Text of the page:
The Law of Tort - LAWS6510

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Module delivery information

Location Term Level1 Credits (ECTS)2 Current Convenor3 2021 to 2022
Spring Term 5 15 (7.5) Per Laleng checkmark-circle


The bulk of this module will concentrate on the Tort of Negligence in contrast to students' knowledge of the law of trespass to the person (gained in LAWS3150 Introduction to Obligations). Students will focus on the conceptual structure of the tort of negligence, its rise and dominance over other torts, its role in accident compensation, the funding of accident compensation and the role of insurance, and the system’s contribution to an alleged "compensation culture". The approach is primarily doctrinal but is informed by various theoretical perspectives examining differing notions of justice.

A smaller section of this module will contrast the predominantly case-based Tort of Negligence with various statutory torts. Students will also consider the Land Torts. This draws further attention to the diverse range of harms or interests protected by tort law and to the diverse conceptual structures of different torts.


Contact hours

Total Contact Hours: 30
Private Study Hours: 120

Total Study Hours: 150

Method of assessment

Main assessment methods

The module will be assessed by 40% coursework and 60% examination according to the following breakdown:

Coursework (40%)

Either: A written legal problem question assessment, 2000 words,
Or: with the consent of the module convenor, an assessed moot (15 minutes, in pairs, but assessed individually) and a one-page skeleton argument (subject to availability).

Examination (60%)

2-hour unseen examination.

Reassessment methods

The module will be reassessed by like-for-like reassessment of failed individual component(s) of assessment.

Indicative reading

• Cane, P, Atiyah's Accidents, Compensation and the Law (CUP, 2016 or later edition if published)
• Conaghan, J, and Mansell, W, The Wrongs of Tort (2nd ed.) (Pluto Press, 1998)
• Horsey, K & Rackley E, Tort Law (OUP, 2017 or later edition)
• Lunney, M, Oliphant, K, Nolan, D. Tort Law: Text, cases and materials (6th ed.) (OUP, 2017 or later edition if published)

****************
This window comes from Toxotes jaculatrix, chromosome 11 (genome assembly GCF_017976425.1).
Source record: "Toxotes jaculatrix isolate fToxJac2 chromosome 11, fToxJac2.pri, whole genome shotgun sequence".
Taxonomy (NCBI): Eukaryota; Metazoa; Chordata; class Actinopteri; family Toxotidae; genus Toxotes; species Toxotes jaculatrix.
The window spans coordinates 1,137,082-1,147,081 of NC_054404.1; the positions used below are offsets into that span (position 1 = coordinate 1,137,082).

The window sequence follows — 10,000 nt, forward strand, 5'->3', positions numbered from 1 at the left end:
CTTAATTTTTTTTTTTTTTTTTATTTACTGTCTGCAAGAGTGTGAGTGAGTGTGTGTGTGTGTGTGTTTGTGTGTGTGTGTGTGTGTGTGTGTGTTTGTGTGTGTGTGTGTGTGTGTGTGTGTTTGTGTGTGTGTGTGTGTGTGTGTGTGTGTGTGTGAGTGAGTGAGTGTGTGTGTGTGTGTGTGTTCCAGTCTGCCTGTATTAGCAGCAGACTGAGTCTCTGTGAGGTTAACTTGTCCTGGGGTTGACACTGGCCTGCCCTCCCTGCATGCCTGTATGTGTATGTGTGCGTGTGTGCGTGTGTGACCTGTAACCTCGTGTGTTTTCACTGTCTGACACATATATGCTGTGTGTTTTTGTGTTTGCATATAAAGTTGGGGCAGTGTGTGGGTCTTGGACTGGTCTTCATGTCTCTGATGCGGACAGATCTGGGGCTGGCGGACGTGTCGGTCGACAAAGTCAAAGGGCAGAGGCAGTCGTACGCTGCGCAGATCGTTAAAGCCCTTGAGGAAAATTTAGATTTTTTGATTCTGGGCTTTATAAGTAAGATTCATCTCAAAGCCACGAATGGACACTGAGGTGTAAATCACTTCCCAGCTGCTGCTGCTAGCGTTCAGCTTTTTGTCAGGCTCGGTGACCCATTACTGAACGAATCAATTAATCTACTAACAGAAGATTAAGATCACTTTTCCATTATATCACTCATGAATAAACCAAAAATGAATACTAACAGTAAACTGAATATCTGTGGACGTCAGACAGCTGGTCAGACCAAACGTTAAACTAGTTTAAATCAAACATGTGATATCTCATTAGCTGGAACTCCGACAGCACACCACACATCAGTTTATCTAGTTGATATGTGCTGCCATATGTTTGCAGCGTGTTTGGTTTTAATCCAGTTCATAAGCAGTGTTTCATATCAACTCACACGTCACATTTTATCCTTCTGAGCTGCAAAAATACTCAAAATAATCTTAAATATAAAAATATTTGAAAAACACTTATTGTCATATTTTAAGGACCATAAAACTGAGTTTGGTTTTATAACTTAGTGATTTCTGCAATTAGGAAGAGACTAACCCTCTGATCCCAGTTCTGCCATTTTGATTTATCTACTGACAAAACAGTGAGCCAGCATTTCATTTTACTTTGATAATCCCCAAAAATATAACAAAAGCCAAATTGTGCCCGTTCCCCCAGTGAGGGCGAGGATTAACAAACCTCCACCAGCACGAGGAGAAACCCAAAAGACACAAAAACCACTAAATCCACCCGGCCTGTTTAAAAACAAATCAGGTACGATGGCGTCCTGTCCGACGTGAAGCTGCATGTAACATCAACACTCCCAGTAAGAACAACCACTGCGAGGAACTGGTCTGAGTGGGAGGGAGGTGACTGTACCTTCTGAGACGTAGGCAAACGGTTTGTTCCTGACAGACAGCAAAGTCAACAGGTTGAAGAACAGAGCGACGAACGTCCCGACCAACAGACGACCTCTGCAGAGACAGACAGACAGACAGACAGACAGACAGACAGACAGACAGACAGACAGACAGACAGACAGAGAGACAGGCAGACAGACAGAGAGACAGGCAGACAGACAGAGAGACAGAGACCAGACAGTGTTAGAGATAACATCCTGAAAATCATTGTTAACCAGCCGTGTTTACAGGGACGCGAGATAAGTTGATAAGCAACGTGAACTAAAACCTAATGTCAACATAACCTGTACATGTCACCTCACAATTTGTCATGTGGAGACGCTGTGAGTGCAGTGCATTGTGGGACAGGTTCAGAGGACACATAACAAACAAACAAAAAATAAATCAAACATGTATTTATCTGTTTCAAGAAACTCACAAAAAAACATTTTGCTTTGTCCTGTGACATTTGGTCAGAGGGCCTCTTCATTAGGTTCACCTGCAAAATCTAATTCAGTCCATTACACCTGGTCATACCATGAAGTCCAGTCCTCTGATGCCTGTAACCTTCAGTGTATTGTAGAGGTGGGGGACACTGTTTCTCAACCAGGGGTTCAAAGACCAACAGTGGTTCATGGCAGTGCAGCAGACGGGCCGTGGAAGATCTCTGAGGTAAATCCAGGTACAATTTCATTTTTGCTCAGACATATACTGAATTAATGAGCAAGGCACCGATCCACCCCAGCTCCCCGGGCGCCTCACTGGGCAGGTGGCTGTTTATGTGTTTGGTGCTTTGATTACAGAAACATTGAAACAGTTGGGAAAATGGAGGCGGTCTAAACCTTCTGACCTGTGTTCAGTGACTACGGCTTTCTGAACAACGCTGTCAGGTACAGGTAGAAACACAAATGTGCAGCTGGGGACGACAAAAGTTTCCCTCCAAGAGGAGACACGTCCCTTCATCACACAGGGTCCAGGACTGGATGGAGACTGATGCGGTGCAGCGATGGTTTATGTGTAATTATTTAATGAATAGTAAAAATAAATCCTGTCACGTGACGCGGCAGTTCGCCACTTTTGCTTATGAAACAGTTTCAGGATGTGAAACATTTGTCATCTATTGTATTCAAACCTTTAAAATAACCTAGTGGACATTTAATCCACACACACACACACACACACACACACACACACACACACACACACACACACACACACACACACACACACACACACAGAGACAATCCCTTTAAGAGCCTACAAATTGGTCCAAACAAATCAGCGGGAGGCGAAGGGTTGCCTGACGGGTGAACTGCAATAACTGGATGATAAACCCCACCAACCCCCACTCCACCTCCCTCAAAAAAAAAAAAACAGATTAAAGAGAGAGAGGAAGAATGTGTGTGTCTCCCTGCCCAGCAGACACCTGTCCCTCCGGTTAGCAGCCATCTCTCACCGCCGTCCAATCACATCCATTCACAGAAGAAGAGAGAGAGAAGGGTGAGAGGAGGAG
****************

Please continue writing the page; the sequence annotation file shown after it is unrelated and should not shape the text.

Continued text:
• Rackley, E, and Richardson, J, Feminist Perspectives on Tort (Routledge-Cavendish, 2012)
• Weir, T An Introduction to Tort Law (OUP, 2006)

See the library reading list for this module (Canterbury)

Learning outcomes

The intended subject specific learning outcomes.
On successfully completing the module students will be able to:

1. Demonstrate a deep understanding of the nature of private law and its major sub-divisions.
2. Demonstrate a clear understanding of the principles and rules governing the main types of tortious obligation.
3. Use the knowledge of the law and its context, to engage with broader questions of policy, regulation and change.
4. Demonstrate well-developed case reading skills. This will include the ability to understand and critique the legal and policy arguments which may drive the outcome of a case.
5. Use cases, including judicial quotations, to support or negate an argument.
6. Demonstrate a clear understanding of the role of precedent and analogical reasoning in legal decision-making while being alive to the possibility and influence of judicial creativity.
7. Conduct research into complex legal issues involving tort law and use primary, secondary and/or extra-legal sources in the construction of legal arguments while recognising areas of uncertainty or contention.

The intended generic learning outcomes.
On successfully completing the module students will be able to:

1. Use a range of materials and approaches to evaluate legal solutions to tortious disputes.
2. Use library and web resources, including journal articles and policy documents, to conduct research on complex areas.
3. Properly present material with correct citation and use of references where appropriate
4. Show an understanding of the differences in use and value of primary and secondary sources.
5. Distinguish evidence-based claims from unfounded assertions and to use evidence to support their own claims and arguments


  1. Credit level 5. Intermediate level module usually taken in Stage 2 of an undergraduate degree.
  2. ECTS credits are recognised throughout the EU and allow you to transfer credit easily from one university to another.
  3. The named convenor is the convenor for the current academic session.
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